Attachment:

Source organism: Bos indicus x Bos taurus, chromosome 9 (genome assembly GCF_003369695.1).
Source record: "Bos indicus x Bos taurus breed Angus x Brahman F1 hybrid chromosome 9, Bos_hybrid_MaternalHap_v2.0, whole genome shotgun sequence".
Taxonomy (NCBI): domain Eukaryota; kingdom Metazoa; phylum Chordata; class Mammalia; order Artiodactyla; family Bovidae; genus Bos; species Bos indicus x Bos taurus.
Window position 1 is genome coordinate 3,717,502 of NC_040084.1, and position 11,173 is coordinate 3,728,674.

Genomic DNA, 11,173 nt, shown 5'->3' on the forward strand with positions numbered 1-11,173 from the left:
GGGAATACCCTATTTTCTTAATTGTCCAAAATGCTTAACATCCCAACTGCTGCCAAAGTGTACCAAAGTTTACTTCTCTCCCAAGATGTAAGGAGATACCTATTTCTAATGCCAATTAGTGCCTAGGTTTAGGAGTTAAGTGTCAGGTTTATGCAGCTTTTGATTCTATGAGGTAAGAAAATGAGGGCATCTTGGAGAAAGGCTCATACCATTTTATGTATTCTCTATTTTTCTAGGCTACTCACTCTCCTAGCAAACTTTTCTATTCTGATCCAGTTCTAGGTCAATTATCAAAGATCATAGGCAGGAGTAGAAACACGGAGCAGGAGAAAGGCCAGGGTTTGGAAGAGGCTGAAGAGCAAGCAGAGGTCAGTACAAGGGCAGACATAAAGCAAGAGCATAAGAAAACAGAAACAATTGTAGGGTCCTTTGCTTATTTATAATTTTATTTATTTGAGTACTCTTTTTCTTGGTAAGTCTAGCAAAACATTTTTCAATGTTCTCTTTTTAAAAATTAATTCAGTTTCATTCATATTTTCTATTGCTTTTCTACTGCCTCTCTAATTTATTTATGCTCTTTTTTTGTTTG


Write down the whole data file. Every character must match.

Source organism: Bos indicus x Bos taurus, chromosome 9 (genome assembly GCF_003369695.1).
Source record: "Bos indicus x Bos taurus breed Angus x Brahman F1 hybrid chromosome 9, Bos_hybrid_MaternalHap_v2.0, whole genome shotgun sequence".
Taxonomy (NCBI): domain Eukaryota; kingdom Metazoa; phylum Chordata; class Mammalia; order Artiodactyla; family Bovidae; genus Bos; species Bos indicus x Bos taurus.
Window position 1 is genome coordinate 3,717,502 of NC_040084.1, and position 11,173 is coordinate 3,728,674.

Genomic DNA, 11,173 nt, shown 5'->3' on the forward strand with positions numbered 1-11,173 from the left:
GGGAATACCCTATTTTCTTAATTGTCCAAAATGCTTAACATCCCAACTGCTGCCAAAGTGTACCAAAGTTTACTTCTCTCCCAAGATGTAAGGAGATACCTATTTCTAATGCCAATTAGTGCCTAGGTTTAGGAGTTAAGTGTCAGGTTTATGCAGCTTTTGATTCTATGAGGTAAGAAAATGAGGGCATCTTGGAGAAAGGCTCATACCATTTTATGTATTCTCTATTTTTCTAGGCTACTCACTCTCCTAGCAAACTTTTCTATTCTGATCCAGTTCTAGGTCAATTATCAAAGATCATAGGCAGGAGTAGAAACACGGAGCAGGAGAAAGGCCAGGGTTTGGAAGAGGCTGAAGAGCAAGCAGAGGTCAGTACAAGGGCAGACATAAAGCAAGAGCATAAGAAAACAGAAACAATTGTAGGGTCCTTTGCTTATTTATAATTTTATTTATTTGAGTACTCTTTTTCTTGGTAAGTCTAGCAAAACATTTTTCAATGTTCTCTTTTTAAAAATTAATTCAGTTTCATTCATATTTTCTATTGCTTTTCTACTGCCTCTCTAATTTATTTATGCTCTTTTTTTGTTTG